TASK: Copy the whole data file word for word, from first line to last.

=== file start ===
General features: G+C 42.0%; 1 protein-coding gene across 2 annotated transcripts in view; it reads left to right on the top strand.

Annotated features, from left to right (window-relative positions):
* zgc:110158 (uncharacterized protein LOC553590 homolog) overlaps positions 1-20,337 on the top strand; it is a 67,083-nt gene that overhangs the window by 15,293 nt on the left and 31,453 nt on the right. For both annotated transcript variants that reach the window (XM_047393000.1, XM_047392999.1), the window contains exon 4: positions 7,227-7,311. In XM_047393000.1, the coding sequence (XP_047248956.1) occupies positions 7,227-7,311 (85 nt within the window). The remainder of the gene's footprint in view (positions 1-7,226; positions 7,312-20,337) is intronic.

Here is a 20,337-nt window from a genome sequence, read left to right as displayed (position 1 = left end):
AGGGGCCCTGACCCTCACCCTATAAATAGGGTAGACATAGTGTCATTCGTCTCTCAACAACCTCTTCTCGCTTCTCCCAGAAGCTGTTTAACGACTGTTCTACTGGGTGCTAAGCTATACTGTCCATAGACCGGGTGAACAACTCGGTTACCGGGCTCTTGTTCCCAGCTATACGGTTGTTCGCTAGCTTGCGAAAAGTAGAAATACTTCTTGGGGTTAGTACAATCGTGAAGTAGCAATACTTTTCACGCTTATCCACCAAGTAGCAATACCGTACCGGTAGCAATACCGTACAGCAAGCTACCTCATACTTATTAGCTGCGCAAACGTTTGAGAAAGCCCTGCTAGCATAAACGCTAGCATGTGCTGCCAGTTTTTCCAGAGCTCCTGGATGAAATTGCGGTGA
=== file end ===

General features: G+C 42.0%; 1 protein-coding gene across 2 annotated transcripts in view; it reads left to right on the top strand.

Annotated features, from left to right (window-relative positions):
* zgc:110158 (uncharacterized protein LOC553590 homolog) overlaps positions 1-20,337 on the top strand; it is a 67,083-nt gene that overhangs the window by 15,293 nt on the left and 31,453 nt on the right. For both annotated transcript variants that reach the window (XM_047393000.1, XM_047392999.1), the window contains exon 4: positions 7,227-7,311. In XM_047393000.1, the coding sequence (XP_047248956.1) occupies positions 7,227-7,311 (85 nt within the window). The remainder of the gene's footprint in view (positions 1-7,226; positions 7,312-20,337) is intronic.

Here is a 20,337-nt window from a genome sequence, read left to right as displayed (position 1 = left end):
AGGGGCCCTGACCCTCACCCTATAAATAGGGTAGACATAGTGTCATTCGTCTCTCAACAACCTCTTCTCGCTTCTCCCAGAAGCTGTTTAACGACTGTTCTACTGGGTGCTAAGCTATACTGTCCATAGACCGGGTGAACAACTCGGTTACCGGGCTCTTGTTCCCAGCTATACGGTTGTTCGCTAGCTTGCGAAAAGTAGAAATACTTCTTGGGGTTAGTACAATCGTGAAGTAGCAATACTTTTCACGCTTATCCACCAAGTAGCAATACCGTACCGGTAGCAATACCGTACAGCAAGCTACCTCATACTTATTAGCTGCGCAAACGTTTGAGAAAGCCCTGCTAGCATAAACGCTAGCATGTGCTGCCAGTTTTTCCAGAGCTCCTGGATGAAATTGCGGTGA